Coleus leaf with intact pigment                                       Coleus leaf after staining with iodine

 

2. Place the water beaker on the hot plate and bring to a boil.

3. After the water has boiled, place 150 mL of 95% ethanol onto the hot plate. The boiling point for ethanol if much lower than that of water, so it will come to a boil quickly.

4. Take the Coleus leaf, remove its covering and place it in the boiling water for one minute. This kills the plant cells and breaks open its membranes.

5.  Remove the leaf from the boiling water using the tweezers and place it in the boiling ethanol. This removes the pigments from the leaf. Leave it in the ethanol until the leaf turns white.

6.   Remove the leaf from the ethanol and return it to it’s the petri dish filled with water.

7.  Place the leaf into the pertri dish with iodine (Lugol’s solution).  This stain reacts with starch to produce an intense dark blue-black color. Allow the leaves to soak in the Lugol’s solution for 2-3 minutes.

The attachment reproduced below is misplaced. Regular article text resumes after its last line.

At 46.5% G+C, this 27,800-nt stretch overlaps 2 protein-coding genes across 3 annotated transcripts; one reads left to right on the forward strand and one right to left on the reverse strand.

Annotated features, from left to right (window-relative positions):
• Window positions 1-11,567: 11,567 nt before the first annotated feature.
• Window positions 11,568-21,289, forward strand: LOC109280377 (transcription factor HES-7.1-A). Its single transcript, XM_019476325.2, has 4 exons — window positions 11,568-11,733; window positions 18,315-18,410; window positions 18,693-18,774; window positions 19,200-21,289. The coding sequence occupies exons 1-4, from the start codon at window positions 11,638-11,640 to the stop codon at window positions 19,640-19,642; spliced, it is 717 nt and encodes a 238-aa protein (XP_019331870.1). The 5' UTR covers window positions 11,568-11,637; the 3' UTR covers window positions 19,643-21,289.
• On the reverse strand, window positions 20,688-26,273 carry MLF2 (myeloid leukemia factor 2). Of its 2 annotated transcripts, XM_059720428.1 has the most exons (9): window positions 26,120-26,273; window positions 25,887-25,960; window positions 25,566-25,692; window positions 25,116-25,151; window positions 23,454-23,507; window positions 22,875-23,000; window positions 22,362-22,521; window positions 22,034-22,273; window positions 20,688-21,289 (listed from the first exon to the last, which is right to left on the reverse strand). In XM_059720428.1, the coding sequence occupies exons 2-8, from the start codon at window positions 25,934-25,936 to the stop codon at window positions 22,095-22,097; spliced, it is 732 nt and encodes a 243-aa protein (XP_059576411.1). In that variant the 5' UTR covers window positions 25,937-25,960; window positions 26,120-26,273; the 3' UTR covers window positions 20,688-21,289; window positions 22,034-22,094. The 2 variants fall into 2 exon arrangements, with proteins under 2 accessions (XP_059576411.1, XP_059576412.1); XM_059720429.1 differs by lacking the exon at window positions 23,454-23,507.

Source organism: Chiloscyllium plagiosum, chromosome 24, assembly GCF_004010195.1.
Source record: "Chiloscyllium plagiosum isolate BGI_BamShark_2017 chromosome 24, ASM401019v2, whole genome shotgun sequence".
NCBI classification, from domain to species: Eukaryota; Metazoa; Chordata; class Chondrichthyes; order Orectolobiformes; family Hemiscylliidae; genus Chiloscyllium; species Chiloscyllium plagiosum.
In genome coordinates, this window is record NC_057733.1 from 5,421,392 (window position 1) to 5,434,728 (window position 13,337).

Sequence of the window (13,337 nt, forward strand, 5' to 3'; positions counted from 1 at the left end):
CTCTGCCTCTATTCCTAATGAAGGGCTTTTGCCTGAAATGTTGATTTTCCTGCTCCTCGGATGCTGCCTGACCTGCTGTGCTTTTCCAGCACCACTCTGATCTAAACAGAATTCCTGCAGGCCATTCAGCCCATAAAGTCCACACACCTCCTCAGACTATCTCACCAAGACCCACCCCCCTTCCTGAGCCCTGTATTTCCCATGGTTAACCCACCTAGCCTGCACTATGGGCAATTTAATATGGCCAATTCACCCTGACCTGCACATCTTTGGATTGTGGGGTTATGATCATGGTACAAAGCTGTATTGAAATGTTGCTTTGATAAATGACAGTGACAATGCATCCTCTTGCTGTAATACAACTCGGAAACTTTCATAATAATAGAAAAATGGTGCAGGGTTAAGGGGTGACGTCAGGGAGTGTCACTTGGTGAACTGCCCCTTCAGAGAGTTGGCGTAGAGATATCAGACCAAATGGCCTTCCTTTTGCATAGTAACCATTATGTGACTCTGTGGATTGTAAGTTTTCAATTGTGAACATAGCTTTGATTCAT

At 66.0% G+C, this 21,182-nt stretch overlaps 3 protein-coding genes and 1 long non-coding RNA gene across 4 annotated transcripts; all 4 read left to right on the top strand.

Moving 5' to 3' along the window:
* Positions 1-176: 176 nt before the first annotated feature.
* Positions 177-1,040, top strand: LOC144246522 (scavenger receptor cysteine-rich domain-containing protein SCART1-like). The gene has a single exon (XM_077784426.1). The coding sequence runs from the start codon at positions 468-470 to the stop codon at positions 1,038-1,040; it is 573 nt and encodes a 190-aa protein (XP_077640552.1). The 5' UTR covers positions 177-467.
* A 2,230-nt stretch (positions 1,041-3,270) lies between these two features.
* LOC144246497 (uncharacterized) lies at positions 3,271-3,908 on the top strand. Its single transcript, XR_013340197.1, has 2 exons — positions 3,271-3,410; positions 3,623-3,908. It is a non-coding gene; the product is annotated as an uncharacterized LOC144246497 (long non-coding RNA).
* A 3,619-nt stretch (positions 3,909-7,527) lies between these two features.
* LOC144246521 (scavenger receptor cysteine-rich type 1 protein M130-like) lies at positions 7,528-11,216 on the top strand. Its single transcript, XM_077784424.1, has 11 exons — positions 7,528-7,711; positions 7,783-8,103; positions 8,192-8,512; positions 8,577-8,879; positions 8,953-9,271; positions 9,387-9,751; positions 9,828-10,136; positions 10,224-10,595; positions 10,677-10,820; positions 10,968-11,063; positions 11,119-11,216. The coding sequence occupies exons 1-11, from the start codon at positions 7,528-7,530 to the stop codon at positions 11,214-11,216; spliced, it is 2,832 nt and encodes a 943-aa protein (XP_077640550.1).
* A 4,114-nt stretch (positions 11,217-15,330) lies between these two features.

8.  Return the leaf to its dish the water dish. Use the tweezers to spread it out flat.

9.  Observe the staining pattern of each for the leaf. Draw what you observe and answer the following questions.


Questions:

1.  Which pigment was most efficient in supporting photosynthesis?  Explain.

 

 

 

2.  Which pigment was least efficient in supporting photosynthesis?  Explain.

 

 

 

   

G.  Post-Lab Questions

1. In order for photosynthesis to occur the following must be present (hint: review the photosynthesis equation):

a. ________________________________ as the energy source.

b. ________________________________ as the carbon source.

c. ________________________________ as the electron donor.

d. ________________________________ for the absorption of light energy.

 

2. Explain why grow lights for house plants are never green.

 

    

 

3. Explain why plants that have been kept in the dark for a week will still be able to conduct cellular respiration.

 

 

 

 

 

4. As you saw from your chromatogram, there are more pigments present in leaves than you can see. Propose an explanation for why leaves only appear green in the growing season, but turn bright colors in the autumn when the weather turns cold.